In simple terms, substitution bias describes a situation where a consumer trades in for a similar good or service that is cheaper. This may include trading a branded product to a store-owned brand or purchasing chicken or pork because ground beef prices have risen.

The CPI-W and the Broad Consumer Price Index for All Urban Consumers (CPI-U) — (CPI-U is the main determinant of inflation that economists look at each month) — are adjusted every two years to account for deal with substitution bias. Meanwhile, the Chained CPI is adjusted monthly.

Substitution bias is a real consumer behavior. But if the Chained CPI became Social Security’s annual COLA measure, it would result in lower “increases.”

According to the Office of the Chief Actuary of the Social Security Administration, using the Chained CPI instead of the CPI-W would reduce annual cost-of-living adjustments by about 0.3%. After 30 years, a Social Security beneficiary would see their payout drop by $1,400 a year, or $117 a month, compared to what it would have been had the CPI-W stayed in place.

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Image source: Getty Images.

The CPI-W will likely remain Social Security’s COLA measure

On the other hand, the Democrats also have a proposal to replace the CPI-W. Their solution is to exchange the CPI-W for the Consumer Price Index for the Elderly, or CPI-E.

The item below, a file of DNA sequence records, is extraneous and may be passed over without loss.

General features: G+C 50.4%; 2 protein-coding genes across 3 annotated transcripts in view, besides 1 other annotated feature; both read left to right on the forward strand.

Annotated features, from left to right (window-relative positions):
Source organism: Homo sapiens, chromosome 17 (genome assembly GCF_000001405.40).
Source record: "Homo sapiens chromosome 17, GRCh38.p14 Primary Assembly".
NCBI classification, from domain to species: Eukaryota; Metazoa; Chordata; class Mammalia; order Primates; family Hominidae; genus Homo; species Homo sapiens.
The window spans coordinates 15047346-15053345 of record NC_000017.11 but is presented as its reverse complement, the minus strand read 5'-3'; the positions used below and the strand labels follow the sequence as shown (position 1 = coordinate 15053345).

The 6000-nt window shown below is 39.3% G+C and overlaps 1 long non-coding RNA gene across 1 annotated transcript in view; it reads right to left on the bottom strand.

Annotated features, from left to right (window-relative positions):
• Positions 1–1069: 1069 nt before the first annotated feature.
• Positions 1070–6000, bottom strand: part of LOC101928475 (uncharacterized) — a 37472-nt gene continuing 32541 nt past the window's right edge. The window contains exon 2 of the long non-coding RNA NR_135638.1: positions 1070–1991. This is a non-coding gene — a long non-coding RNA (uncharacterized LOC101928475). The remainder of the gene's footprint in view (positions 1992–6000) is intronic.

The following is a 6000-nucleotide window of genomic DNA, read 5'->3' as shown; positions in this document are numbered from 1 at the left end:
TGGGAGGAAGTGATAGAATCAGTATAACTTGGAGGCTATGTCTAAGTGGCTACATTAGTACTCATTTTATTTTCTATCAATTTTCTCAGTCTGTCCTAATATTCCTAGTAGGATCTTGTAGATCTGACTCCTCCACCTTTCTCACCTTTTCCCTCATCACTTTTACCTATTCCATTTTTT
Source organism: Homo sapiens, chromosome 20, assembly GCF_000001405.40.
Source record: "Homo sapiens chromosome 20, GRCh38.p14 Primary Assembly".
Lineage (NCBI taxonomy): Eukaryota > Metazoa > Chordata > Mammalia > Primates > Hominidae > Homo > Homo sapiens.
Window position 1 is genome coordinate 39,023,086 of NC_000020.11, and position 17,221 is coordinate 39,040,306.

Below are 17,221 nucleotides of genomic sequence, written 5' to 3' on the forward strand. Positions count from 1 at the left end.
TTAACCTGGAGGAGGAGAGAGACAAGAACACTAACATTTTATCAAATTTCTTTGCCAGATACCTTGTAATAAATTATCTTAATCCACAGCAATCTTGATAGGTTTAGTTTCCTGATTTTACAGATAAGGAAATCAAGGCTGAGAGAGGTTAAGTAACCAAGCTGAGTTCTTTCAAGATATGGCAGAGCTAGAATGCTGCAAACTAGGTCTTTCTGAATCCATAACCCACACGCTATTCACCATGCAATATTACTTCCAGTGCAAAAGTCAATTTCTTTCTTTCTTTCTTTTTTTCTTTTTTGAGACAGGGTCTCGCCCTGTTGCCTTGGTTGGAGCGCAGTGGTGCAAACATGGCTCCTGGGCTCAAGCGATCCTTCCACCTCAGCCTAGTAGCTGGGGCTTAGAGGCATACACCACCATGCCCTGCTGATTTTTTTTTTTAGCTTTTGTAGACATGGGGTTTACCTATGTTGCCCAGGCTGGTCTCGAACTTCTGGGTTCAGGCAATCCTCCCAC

As its full name implies, the CPI-E would track the spending habits of seniors, rather than “urban wage earners and white-collar workers.” The Office of the Chief Actuary estimates that using the CPI-E instead of the CPI-W would increase the annual cost of living adjustment by an average of 0.2%.

While one solution probably sounds a lot tastier than the other (an annual COLA reduction of 0.3% versus an annual increase of 0.2%), the comparison between these two proposals is not as straightforward as you might think . For example, don’t forget Social Security’s long-standing cash deficit of more than $20 trillion.

In 2017, the Office of the Chief Actuary estimated that moving from the CPI-W to the Chained CPI would reduce the then-estimated long-term cash deficit by 21%. In comparison, the switch to the CPI-E from the CPI-W increased the long-term cash deficit by 14%.

Another thing to consider is that when Social Security started paying benefits on January 1, 1940, the average life expectancy in the US was about 63 years. As of 2021, the average life expectancy in the US was 76.1 years, according to the Centers for Disease Control and Prevention. Social Security was never designed to be leaned on by retirees for decades, but that has become a relatively common occurrence over time.

The point is that cost cutting is likely to be a key piece of the puzzle to sustain Social Security over the long term, and the Chained CPI may be part of those plans at some point. But for now, with Republicans and Democrats ideologically miles apart on how best to tackle Social Security’s problems, the CPI-W is likely to remain Social Security’s inflationary chain. That means there is a high probability that social security income will continue to lose purchasing power over time.

The Valley Voice
The Valley Voice
Christopher Brito is a social media producer and trending writer for The Valley Voice, with a focus on sports and stories related to race and culture.